And two more that are parts of the mystery of the last election.

    6) while it is not in the genes of the Labour Party, can they make overtures to the Green Party? It may well be very important.

    7) the LiBDems didn’t only lose an awful lot of seats, but votes too. Which way are they turning?

  20. As for why Labour lost. Here’s the analysis I wrote on May 6th at 5:14 p.m. (i.e. the night before the election):


    Lab has made more mistakes than the Conservatives in this campaign (though Ed Miliband has outperformed expectations by a good deal).

    When they saw the LibDem vote plummet post the 2010 election, they should have rushed into Lib-Con marginals and established themselves as the replacement for the LibDems as opposition to Conservatives – they had nearly five years to do it. But they didn’t bother – I think they thought the Libs would hang on with tactical votes from Lab people. Big mistake, which means the Cons will sweep the south-west.

    Based on what happened in Quebec they should have realised they were doing a bit of a Thermopylae in Scotland and planned accordingly. Either pivoted to try to attract the No voters to vote tactically for them or written off Scotland for this election and focused resources in England. They did neither till too late.

    When going for the 18-24 vote, they seem to have focused on males via Russell Brand and ignored females. And waited till voting registration closed before engaging Brand, which makes no sense at all, given that Brand had told all his followers not to vote!

    They should have dealt with the SNP effect in England in the first week of the campaign but dithered and let a clever Conservative narrative about them dancing to Salmond’s tune take hold (aided by the SNP making helpful statements to this effect). And then even as Ed M was finally ruling out deals, his cabinet were undermining him, so for example Andy Burnham popping up to insist deals were still possible the day after Ed M ruled it out on television.

    I think the SNP effect in England will put Cameron in Downing Street. But we will find out on Friday.

    Does anyone disagree with any of that? It was sort of obvious what was going to happen to anyone paying attention.

    I’ve asked before whether Labour has a Southern Strategy (in the way the Conservatives have a northern strategy). Note that Attlee, Wilson and Blair all won places like Camborne and Redruth. Which candidate in the contest now can win in places like that?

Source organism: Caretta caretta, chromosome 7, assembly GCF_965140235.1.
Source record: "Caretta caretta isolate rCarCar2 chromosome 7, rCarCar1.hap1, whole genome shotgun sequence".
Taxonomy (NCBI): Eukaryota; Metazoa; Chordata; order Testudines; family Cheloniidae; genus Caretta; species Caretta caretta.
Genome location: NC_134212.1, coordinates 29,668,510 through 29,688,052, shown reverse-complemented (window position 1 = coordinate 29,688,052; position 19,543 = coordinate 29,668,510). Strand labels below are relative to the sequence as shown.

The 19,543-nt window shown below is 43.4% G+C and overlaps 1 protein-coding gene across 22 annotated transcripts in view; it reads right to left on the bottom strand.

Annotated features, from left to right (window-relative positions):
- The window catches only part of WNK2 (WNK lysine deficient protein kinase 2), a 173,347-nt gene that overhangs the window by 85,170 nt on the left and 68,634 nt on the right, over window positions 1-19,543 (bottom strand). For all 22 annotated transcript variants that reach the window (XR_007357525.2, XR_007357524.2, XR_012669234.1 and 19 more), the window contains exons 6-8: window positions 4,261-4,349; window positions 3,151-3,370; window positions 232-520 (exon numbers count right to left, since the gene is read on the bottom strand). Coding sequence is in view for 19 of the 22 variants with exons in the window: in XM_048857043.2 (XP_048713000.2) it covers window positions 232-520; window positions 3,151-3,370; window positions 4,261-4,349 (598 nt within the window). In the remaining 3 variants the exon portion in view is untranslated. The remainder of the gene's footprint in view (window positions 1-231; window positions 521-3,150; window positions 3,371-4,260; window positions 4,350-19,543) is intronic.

21. I can’t see the Tories getting into a mess over EU.

    The problems in the 90s were the war between those wanting in, those wanting out, those in favour of Maastrict, those opposed.

    Now it’s unanimous that the Tories all want a referendum, the only question is whether they stay in or out.

    I feel it will be similar to Labour’s stance on AV, while the leadership support one option (Stay In, Yes AV) the majority of the party will support the other option (Get out, No Av) but afterwards when the result is announced the party will pull itself together and actually the issue of Europe will be gone.

    There was no lasting damage done to Labour on the split over AV.

  22. @ Candy

    Without disputing your points, in Camborne and Redruth Labour probably picked up a third of the former LibDem vote (so did UKIP …). Labour did reduce the majority, and with the Greens (see my previous comment), it is reachable, even if it may not be likely.

  23. I think it’s a fairly safe bet that had a Labour government done something to change the electoral register that led to millions dropping of it, and those millions were more likely voted for opposing parties, we might have seen some different responses on here.

    On the wider, non partisan issue, I think it is beholden on everyone involved in the running of the political process to seek to maximise the numbers of those legally registered.

    It benefits no one to have higher numbers of people divorced from the political process, and ultimately only serves to damage society itself.

    If a large minority of people either find it difficult or are unwilling to register, then simply blaming them isn’t useful. Questions need to be asked of the system itself.